Their plan is to have Lawton take custody of the patient, and if he shows signs of not being able to survive, to use his research to help them extract the knowledge they need.  If the body dies, they want to sever the head and keep it alive, with Dr. Lawton using his research to translate the brain waves into speech.  Is this possible? 

Lawton is caught in a vise.  Either help the terrorists destroy his nation, or refuse and lose his daughter to murder.  Faced with her death, he agrees to help the terrorists.  But when the FBI find out about his daughter's abduction and come to question him, he establishes a line of communication with them.  Can Lawton keep the patient alive long enough to save his daughter and for the FBI to foil the terrorist attack?

This book is recommended for thriller readers.  The action starts immediately and each chapter rackets up the suspense.  The reader is taken along on a careening journey, unsure how it will all work out.  The author is a surgeon himself, so the medical terms and procedures are correct and logical.  Readers won't be disappointed if they are reading for a thrill--this book packs a powerful punch.

Wednesday, March 23, 2011

Horns by Joe Hill

A year ago, Ignatius Perrish, Ig, had a perfect life.  His long-term relationship with his girlfriend, Merrin, was moving along well, and they were talking marriage and kids.  He had just landed a job in London and after six months apart, Merrin would be moving there and they would live a successful life.  He has great friends who are becoming successful in their chosen fields, and a supportive loving family.  What could go wrong?

Unfortunately, everything.  After a stupid bar fight, Ig leaves Merrin and drives off drunk to sleep it off.  He heads for the airport, only to be arrested in line, discovering that Merrin has been raped and violently killed.  While there isn't enough evidence to take him to trial, he remains a 'person of interest'.   Everyone in town is sure he committed the murder and he is shunned and reviled daily.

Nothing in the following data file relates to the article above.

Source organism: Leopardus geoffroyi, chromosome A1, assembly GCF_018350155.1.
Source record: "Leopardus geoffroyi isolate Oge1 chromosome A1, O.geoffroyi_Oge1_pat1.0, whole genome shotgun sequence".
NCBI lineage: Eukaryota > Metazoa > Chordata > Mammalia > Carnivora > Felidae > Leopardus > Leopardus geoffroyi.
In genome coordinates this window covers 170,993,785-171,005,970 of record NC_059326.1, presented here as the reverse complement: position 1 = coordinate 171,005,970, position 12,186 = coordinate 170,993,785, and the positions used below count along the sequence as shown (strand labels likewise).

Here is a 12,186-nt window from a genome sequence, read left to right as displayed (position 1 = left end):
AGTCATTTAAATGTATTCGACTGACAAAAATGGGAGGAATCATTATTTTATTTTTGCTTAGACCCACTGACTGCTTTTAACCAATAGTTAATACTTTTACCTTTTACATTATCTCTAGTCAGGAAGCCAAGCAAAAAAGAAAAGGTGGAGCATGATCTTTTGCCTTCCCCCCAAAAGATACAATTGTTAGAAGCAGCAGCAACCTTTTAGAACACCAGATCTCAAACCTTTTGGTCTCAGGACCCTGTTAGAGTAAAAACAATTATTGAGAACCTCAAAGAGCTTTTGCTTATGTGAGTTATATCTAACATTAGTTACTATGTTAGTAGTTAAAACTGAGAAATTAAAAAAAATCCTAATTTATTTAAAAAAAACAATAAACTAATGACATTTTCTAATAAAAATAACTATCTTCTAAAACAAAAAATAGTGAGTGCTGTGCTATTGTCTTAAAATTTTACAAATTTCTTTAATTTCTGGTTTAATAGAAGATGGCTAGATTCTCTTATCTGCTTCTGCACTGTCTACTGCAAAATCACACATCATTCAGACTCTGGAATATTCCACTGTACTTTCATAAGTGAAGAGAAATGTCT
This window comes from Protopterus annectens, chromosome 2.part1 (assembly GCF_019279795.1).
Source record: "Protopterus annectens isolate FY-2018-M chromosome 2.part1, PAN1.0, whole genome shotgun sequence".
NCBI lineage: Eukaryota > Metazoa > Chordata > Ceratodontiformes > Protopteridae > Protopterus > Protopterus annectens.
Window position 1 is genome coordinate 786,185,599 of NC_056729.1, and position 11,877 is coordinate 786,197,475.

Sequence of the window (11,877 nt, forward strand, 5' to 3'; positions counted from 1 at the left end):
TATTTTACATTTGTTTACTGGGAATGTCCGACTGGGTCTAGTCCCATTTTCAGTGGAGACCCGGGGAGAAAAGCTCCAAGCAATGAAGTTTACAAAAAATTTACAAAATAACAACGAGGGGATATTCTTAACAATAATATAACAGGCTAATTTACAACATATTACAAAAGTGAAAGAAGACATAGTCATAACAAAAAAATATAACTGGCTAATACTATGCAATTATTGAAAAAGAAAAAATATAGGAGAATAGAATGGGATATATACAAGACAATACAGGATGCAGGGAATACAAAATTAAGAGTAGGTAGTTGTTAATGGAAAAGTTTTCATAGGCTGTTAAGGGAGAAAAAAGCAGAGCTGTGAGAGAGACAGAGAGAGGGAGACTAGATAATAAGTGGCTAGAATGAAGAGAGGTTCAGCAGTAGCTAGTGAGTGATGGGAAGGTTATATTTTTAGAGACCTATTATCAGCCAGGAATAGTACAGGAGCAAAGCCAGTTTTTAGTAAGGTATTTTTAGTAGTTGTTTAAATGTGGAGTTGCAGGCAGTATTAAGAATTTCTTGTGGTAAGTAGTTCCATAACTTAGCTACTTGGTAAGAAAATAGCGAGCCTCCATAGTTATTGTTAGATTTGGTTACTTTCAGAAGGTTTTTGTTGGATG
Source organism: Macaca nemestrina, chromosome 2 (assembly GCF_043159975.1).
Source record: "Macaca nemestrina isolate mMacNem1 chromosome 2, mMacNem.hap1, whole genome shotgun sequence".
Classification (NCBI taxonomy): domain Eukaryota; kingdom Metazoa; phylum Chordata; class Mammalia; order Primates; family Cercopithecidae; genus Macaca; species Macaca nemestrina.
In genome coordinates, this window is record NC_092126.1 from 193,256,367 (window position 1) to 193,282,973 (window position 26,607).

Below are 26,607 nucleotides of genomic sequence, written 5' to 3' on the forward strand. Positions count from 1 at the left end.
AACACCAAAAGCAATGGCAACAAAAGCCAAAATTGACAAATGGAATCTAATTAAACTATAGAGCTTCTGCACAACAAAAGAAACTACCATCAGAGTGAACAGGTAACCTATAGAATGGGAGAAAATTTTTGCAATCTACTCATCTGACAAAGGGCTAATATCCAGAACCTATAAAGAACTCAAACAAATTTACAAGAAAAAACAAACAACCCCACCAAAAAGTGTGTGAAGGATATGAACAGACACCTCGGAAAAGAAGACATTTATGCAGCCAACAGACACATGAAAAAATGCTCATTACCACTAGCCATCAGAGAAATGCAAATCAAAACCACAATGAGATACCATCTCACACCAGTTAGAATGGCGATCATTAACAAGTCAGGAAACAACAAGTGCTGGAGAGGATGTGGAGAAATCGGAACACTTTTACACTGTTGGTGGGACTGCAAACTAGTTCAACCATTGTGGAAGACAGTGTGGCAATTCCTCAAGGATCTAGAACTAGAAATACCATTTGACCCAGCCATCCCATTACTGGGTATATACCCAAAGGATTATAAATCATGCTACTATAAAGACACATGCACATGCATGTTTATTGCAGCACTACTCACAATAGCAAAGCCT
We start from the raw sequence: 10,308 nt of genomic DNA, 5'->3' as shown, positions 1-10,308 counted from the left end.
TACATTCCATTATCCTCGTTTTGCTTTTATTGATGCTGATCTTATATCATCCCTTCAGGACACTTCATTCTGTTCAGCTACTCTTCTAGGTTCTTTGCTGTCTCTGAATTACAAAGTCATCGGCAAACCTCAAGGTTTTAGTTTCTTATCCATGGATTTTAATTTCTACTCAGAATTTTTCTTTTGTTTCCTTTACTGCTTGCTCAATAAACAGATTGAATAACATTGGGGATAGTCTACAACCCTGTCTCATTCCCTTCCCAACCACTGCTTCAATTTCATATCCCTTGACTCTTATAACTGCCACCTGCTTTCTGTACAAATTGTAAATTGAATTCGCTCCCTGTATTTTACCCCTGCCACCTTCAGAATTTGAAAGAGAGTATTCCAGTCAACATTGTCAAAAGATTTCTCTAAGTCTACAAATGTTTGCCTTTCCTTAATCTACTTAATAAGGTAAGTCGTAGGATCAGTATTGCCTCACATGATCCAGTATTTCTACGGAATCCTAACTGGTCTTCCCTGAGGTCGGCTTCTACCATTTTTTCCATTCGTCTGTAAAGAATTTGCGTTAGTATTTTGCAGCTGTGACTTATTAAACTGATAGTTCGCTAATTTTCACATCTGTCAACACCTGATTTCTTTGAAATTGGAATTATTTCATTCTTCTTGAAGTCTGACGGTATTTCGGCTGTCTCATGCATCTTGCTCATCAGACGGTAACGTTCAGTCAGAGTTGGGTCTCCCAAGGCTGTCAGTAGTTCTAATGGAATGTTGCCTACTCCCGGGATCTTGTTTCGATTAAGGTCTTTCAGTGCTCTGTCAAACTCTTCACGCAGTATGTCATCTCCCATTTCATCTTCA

On the day after the anniversary of Merrin's death, Ig wakes up to find something has occurred.  Something else horrible.  During the night, he has sprouted horns; yes, horns.  As he tries to make sense of this, he comes to realise that the horns give him the ability to read people's secret thoughts, and their most despicable desires.  Shocked by what lies in the heart of everyone he meets, it still gives him the ability to solve the mystery of what really happened that night it all went wrong.

This book is recommended for readers who love thrillers and horror.  Once started, it is almost impossible to put this one down.  The reader is drawn along, repulsed by what Ig discovers but unable to stop reading about his journey.  The ending is cathartic and by then the reader is totally engrossed in Ig's story.  Hill intersperses horror with interesting backstory, taking the reader back through Ig and Merrin's childhood and teen years, building the suspense of watching these perfect lives fall apart.  This is Hill's second novel and readers will be ready for his third.

Tuesday, March 22, 2011

British Babes Book Brigade-Interesting Book Site!

Check out this new opportunity!  Sourcebooks is launching a Facebook Fan Page: The British Babes Book Brigade—giving you an all access pass to connect with the most beloved British female authors, who are now published by Sourcebooks!
To celebrate the launch of the Facebook page, they are offering a number of British Babe eBooks for only .99 Cents from March 22-March 28. Here’s a link to our eBook Specials page, and where you can also sign up for a newsletter that let’s you know about our eBook deals on a regular basis:

Books on sale include:

· The Greatest Knight by Elizabeth Chadwick
· The Kingmaking by Helen Hollick
· Lady of Hay by Barbara Erskine
· Amelia O’Donohue Is So Not a Virgin by Helen FitzGerald